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TOOLBOX Effects on K-2 Student Growth in Social-Emotional Competence: Evidence from a Quasi-Experimental Study

Authors
  • Shapiro, Valerie B
  • Lee, Juyeon
  • Kim, Bo-Kyung Elizabeth
Publication Date
Dec 26, 2022
Source
eScholarship - University of California
Keywords
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Unknown
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Abstract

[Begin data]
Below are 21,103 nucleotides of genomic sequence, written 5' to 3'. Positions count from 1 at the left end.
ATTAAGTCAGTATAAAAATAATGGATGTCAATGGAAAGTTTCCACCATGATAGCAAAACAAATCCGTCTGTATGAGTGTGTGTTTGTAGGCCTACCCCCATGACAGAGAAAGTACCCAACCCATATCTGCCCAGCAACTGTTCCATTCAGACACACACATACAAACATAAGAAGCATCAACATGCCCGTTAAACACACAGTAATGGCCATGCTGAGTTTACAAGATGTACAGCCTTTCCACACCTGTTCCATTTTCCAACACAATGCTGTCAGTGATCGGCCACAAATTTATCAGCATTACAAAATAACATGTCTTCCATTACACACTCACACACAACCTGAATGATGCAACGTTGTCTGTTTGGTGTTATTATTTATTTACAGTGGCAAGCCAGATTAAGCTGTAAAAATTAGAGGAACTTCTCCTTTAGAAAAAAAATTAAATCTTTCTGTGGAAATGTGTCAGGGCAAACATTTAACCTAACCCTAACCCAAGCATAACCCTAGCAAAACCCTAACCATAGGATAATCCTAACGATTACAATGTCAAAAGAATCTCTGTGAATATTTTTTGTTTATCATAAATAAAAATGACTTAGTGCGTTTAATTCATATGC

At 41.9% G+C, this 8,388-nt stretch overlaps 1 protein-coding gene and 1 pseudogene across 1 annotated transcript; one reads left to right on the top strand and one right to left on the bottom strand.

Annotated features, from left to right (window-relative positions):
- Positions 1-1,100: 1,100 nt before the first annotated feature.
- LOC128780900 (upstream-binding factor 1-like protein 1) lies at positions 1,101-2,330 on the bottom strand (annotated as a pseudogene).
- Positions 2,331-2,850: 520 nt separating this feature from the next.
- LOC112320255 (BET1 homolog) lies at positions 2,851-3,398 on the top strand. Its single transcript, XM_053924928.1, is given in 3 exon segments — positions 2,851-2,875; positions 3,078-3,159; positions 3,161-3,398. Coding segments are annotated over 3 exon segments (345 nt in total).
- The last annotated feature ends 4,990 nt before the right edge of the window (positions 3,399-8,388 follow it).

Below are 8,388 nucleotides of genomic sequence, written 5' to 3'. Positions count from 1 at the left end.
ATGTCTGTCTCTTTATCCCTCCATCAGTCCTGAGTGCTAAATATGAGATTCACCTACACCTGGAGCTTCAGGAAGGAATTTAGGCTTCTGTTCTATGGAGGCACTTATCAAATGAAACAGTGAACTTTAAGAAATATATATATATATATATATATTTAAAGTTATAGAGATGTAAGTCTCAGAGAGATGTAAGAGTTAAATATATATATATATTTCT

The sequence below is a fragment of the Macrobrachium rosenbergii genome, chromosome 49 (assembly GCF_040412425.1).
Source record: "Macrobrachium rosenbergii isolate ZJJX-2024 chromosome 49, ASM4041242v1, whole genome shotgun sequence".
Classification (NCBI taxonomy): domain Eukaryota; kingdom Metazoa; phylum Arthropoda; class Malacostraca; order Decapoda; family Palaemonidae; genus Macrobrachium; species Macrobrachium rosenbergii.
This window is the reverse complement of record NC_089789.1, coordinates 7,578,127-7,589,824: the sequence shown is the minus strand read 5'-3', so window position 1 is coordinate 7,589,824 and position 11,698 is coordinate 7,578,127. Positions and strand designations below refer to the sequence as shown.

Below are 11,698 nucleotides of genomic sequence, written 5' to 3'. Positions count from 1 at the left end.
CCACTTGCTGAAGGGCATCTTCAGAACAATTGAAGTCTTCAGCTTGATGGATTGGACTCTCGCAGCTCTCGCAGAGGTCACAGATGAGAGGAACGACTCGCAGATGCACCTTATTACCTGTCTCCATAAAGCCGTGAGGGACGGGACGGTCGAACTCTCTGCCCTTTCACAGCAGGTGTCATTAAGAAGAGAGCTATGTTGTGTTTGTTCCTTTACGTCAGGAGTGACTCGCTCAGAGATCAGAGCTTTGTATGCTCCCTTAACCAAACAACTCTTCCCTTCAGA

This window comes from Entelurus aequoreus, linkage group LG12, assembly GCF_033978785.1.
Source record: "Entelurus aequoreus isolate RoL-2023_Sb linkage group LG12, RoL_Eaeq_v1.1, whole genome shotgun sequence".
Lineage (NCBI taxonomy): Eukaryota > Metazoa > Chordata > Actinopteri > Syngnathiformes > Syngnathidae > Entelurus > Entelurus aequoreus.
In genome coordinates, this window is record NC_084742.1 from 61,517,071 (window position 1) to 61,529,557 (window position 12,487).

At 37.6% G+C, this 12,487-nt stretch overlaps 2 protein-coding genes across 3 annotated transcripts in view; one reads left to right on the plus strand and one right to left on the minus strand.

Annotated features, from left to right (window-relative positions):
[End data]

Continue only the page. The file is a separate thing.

Abstract TOOLBOX is a school-based social and emotional learning (SEL) program to teach and reinforce 12 tools (e.g., Breathing Tool, Courage Tool) for healthy youth development. Although TOOLBOX has been broadly adopted, it remains largely untested. This quasi-experimental study aims to examine the relationship between TOOLBOX implementation and the growth of social-emotional competence (SEC) among K-2 students. First, we compare the growth trajectories of SEC between TOOLBOX and non-TOOLBOX conditions during one academic year. Then, within the TOOLBOX condition, we compare two implementation directives—TOOLBOX Standard and TOOLBOX Primer—to assess (a) the extent to which TOOLBOX was implemented and (b) the SEC growth trajectories among youth. Two district schools were given an implementation directive and materials to implement TOOLBOX Standard curriculum (full, structured lesson plans and strategies with higher dosage anticipated), and two district schools to implement TOOLBOX Primer (basic, introductory lesson plans and strategies with lower dosage anticipated). There were no dosage benchmarks available for either condition. Two additional district schools practiced as usual (non-TOOLBOX). The study sample consisted of 1766 K-2 students and their 80 classroom teachers. Student SEC was measured three times using the Devereux Student Strengths Assessment-Mini, a teacher-completed brief behavioral rating scale. Implementation dosage and quality were measured three times using teacher self-reports. Latent growth modeling and t tests were conducted. In Fall, SEC did not differ between TOOLBOX and non-TOOLBOX conditions. TOOLBOX students, however, showed a greater increase in SEC over the year. Within the TOOLBOX condition, Standard teachers incorporated the “tools” into academic instruction more frequently in Spring compared to Primer teachers. For most other implementation variables, no statistical difference was found between TOOLBOX implementation directives. Student SEC growth trajectories did not differ between Standard and Primer schools. Quasi-experimental evidence supports the overall benefits of TOOLBOX on K-2 students’ social and emotional growth. We discuss possible reasons for non-differential outcomes between Standard and Primer implementation directives within the TOOLBOX condition (e.g., gap between implementation directives and actual implementation behaviors). The gap between implementation directives and behaviors may provide an impetus for practicing school psychologists to contribute to more robust forms of implementation leadership (e.g., remove obstacles for implementation) and offer implementation support (e.g., coaching, feedback loops).

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